At Chateau Montelena, new Chinese owners threw zigzagging bridges across Jade Lake to connect to the pavilions; even today, long after they have moved on, golden bamboo and peonies continue to define the landscape. On the site of a well known nineteenth-century vineyard, Robert Mondavi established a new winery whose architecture is reminiscent of Spanish Colonial-style missions. In 1975 Francis Ford Coppola and his wife, Eleanor, bought a part of the Inglenook estate. They moved with their children into Inglenook, restoring the property and the quality of the wine, both of which had suffered in the intervening decades. Several years later at Frog’s Leap the Red Barn was rebuilt, using 80 percent of the original wood that C. P. Adamson had employed with such pride. The new construction, however, included a barrel room and a tasting room which were insulated with denim and T-shirt scraps to keep them cool. Greystone ceased to be a winery at all, housing instead the Culinary Institute of America, which makes use of the fresh produce grown at the Charles Krug winery across the street. Napa might have had a longer road to recovery had not the Tasting of Paris in 1976 confirmed its position as a premier wine-making region. In a blind tasting, two California wines – Chateau Montelena’s Chardonnay and Stag’s Leap’s Cabernet Sauvignon – won first place.
In the last quarter century, more players have come into the business, bringing with them a variety of artistic predilections. The eclectic mix of their wineries’ architectural styles continues to shape the landscape of Napa. William Turnbull built his winery in the late 1970s with a low building for a tasting room and a barn – complete with vented cupolas reminiscent of wood buildings from McIntyre’s time – housing a permanent collection of photography by famous artists. The Groth winery is Spanish Colonial; Domaine Carneros is a replica of a French chateau; and Clos Pegase blends postmodern architecture with Mediterranean influences. As the twentieth century gave way to the twentyfirst, other styles shifted Napa’s appearance away from a European paradigm. In 2004 Darioush, a modern-day Persepolis – complete with tall pillars marking the entrance and a dazzling reception area – added Persian grandeur to the mix. New trends and technologies continue to emerge. Solarenergy panels increasingly rebuke fossil fuels; energyefficient buildings are gentler than their predecessors in their environmental impact; and winemakers use new techniques to extract more flavor from their grapes.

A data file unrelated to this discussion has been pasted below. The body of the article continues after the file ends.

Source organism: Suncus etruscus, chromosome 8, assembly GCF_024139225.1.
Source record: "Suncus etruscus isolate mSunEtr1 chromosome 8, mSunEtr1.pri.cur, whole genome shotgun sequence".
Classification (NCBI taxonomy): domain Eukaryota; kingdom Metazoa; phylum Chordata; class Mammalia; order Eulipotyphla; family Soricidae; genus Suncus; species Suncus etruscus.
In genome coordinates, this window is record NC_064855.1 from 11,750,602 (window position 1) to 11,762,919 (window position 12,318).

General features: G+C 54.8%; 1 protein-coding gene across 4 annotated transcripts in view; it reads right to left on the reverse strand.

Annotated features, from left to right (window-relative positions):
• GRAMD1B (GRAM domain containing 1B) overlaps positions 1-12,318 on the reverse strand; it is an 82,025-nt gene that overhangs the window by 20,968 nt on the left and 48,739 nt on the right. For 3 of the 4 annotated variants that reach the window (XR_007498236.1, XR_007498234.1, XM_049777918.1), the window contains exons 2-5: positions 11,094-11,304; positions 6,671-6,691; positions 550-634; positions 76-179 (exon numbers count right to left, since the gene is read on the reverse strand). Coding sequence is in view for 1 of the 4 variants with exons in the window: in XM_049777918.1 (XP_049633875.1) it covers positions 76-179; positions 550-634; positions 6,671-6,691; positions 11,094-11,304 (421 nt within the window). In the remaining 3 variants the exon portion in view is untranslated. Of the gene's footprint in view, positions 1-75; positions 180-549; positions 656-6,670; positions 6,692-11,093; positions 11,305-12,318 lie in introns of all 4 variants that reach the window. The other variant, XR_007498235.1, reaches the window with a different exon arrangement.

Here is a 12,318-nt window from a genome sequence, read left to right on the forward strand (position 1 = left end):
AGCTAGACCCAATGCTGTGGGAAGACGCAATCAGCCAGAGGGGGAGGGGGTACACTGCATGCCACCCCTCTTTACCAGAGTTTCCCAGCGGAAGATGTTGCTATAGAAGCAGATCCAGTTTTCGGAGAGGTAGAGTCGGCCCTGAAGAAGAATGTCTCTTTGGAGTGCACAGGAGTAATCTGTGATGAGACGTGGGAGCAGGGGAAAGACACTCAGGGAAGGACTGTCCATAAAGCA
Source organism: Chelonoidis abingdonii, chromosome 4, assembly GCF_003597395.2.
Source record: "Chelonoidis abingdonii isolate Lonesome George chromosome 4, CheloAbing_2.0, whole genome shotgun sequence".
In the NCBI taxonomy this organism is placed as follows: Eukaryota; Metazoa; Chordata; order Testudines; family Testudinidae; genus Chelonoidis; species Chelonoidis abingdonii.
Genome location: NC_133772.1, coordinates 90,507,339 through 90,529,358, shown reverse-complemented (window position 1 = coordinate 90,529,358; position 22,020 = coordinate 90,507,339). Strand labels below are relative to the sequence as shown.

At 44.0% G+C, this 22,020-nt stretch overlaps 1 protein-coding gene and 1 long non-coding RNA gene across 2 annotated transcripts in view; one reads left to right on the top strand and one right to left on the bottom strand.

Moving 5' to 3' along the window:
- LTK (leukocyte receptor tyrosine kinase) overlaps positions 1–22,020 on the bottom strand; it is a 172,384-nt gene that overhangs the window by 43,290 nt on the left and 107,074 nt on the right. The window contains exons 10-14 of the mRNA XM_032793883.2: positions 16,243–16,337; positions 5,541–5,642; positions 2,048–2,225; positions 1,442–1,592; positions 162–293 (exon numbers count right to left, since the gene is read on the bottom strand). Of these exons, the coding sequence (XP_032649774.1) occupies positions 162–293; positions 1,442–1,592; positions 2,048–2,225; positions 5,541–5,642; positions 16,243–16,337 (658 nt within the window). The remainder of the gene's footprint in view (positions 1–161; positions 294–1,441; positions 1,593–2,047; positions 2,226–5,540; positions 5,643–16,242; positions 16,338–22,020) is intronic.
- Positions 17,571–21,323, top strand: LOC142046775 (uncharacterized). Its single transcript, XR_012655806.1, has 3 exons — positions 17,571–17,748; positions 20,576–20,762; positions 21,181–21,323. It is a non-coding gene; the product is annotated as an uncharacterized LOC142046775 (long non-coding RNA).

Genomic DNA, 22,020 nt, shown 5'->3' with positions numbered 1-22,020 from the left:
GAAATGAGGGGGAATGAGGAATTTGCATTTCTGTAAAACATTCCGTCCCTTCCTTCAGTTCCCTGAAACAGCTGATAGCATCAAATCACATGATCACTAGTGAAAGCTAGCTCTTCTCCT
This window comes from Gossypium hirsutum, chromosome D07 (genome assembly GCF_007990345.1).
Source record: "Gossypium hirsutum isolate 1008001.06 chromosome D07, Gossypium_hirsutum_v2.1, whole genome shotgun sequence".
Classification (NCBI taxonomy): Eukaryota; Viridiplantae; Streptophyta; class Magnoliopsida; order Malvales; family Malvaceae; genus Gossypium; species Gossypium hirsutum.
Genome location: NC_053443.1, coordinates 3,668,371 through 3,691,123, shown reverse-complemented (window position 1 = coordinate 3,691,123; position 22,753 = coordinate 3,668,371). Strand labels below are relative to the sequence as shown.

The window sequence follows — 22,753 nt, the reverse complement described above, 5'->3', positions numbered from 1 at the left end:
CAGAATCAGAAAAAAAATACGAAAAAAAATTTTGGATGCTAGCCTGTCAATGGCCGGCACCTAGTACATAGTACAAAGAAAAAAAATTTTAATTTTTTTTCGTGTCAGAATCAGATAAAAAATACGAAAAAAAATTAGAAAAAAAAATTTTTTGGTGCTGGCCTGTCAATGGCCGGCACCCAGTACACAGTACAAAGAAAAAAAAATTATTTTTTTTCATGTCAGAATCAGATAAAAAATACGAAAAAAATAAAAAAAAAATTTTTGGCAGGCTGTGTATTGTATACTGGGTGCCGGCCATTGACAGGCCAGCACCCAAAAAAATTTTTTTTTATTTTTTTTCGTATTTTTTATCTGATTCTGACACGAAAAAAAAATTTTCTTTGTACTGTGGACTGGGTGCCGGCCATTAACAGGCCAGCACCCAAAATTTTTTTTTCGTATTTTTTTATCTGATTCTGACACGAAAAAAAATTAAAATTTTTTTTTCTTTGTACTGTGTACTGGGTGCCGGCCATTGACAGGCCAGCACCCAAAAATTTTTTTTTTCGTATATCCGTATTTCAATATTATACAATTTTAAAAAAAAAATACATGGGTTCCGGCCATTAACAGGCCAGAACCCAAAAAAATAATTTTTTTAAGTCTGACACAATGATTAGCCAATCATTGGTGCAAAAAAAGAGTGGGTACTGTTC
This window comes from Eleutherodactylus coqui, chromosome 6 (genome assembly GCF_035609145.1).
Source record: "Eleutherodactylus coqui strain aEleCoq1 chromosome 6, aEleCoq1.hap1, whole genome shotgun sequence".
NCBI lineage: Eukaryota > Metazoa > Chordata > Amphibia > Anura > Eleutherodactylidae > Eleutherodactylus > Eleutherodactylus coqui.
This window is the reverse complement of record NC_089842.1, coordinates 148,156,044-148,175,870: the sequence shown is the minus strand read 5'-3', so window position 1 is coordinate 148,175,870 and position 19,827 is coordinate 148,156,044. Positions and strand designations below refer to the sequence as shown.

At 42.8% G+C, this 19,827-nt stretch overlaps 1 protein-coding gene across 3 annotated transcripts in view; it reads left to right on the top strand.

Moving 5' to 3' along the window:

In 2012 wine-grape production in Napa was valued at more than $650 million, a 55 percent rise from the previous year. In 1960, only twenty-five wineries operated in Napa Valley. Currently, there are 430 physical wine buildings and 800 licensed producers. The Napa Valley Agricultural Preserve currently protects roughly 38,000 acres, up from 23,000 acres when the legislation was first passed. The Land Trust protects 55,000 acres. Napa has moved beyond simply producing and storing wines and catering to the private fantasies of wealthy investors. Today many wineries are open to the public, offering art galleries, concerts, food and wine pairings, as well as picnic areas with stunning views of vineyard-braided hills. Anyone who can afford to participate in a wine tour can get a taste of the good life – if only for the afternoon. Although some people complain about how the valley has become a domain for the wealthy, it is perhaps more striking that so many vintners have managed to act in concert to preserve the region’s agricultural identity. Now they are facing the region’s gravest challenge in decades, the aftermath of August’s earthquake. Early reports paint a grim picture of the devastation: thousands of gallons of wine pouring through broken barrels and crushed glass. Some wineries have been hit especially hard, and it is too early to predict their future. But, given Napa’s history, the contemporary players have always been aware that complacency is dangerous. In the end, a rural economy depends on both natural and economic forces that can wreak havoc at a moment’s notice. Although the valley’s stakeholders cannot control such crises, they appear determined to work together to rebuild what they have lost. – Suruchi Mohan